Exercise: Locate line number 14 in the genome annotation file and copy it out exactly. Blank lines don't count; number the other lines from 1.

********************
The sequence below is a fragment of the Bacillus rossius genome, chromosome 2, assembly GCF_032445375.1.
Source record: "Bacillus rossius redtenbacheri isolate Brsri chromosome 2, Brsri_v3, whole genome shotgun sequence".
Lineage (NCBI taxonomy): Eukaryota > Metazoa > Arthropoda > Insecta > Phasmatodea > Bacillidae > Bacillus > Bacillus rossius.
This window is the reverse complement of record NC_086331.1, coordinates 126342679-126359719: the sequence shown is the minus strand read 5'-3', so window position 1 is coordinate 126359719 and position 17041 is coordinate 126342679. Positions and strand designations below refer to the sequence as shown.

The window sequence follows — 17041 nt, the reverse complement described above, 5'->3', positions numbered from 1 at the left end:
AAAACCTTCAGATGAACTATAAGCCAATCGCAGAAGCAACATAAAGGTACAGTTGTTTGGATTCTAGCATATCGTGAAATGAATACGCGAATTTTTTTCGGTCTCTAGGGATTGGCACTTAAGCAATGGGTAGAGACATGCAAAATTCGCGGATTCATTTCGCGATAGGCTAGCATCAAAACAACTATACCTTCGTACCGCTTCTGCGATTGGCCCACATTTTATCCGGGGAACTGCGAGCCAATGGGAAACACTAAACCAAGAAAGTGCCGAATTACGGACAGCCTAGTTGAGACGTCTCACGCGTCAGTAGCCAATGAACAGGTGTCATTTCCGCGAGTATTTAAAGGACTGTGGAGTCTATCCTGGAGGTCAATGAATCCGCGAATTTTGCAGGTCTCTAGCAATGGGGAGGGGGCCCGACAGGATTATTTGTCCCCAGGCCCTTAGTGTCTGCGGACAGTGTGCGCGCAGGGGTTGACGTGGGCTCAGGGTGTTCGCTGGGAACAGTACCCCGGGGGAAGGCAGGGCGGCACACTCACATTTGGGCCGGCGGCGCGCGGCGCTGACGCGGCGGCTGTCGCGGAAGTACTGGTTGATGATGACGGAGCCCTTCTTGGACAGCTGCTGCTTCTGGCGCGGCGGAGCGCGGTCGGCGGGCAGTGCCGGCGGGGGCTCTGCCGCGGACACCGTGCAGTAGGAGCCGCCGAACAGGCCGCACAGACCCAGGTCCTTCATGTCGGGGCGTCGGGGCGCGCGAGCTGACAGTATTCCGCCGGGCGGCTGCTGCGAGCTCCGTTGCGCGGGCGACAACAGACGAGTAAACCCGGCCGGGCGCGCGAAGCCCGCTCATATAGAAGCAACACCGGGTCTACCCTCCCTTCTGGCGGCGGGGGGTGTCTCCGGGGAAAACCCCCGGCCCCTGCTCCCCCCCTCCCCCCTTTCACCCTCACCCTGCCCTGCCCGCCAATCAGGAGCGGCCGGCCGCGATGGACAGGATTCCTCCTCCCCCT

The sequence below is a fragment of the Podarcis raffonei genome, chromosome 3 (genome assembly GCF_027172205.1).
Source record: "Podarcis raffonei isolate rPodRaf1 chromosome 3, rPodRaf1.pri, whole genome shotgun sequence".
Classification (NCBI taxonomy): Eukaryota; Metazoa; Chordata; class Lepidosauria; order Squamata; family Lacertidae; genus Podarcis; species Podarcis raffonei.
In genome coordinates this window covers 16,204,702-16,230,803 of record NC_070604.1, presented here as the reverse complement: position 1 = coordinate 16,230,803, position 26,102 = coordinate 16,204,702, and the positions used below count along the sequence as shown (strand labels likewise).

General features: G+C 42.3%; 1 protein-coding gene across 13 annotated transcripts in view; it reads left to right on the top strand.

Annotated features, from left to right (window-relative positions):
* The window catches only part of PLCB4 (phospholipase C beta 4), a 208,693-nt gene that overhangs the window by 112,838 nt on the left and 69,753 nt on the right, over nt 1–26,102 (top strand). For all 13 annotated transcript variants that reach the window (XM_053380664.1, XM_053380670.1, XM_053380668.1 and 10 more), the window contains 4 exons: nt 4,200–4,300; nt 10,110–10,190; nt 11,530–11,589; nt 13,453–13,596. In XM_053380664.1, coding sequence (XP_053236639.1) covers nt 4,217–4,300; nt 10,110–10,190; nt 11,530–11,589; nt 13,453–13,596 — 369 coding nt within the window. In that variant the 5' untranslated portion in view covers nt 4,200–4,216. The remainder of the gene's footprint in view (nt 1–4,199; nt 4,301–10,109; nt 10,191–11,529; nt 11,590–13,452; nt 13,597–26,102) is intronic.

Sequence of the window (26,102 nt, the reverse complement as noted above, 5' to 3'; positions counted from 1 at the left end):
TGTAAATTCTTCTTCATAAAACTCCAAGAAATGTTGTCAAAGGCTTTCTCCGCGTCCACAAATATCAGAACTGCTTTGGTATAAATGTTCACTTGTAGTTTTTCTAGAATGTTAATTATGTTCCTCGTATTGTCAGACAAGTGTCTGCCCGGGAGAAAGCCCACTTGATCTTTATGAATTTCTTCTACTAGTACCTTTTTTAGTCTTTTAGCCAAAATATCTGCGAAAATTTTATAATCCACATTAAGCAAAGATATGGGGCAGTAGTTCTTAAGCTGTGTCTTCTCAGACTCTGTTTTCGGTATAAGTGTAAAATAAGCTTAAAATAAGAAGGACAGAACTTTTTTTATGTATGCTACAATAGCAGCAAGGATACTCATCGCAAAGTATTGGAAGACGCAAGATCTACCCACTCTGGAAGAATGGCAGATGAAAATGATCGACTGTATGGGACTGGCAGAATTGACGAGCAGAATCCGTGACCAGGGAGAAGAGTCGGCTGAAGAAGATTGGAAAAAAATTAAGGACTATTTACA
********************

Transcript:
Sequence of the window (26,102 nt, the reverse complement as noted above, 5' to 3'; positions counted from 1 at the left end):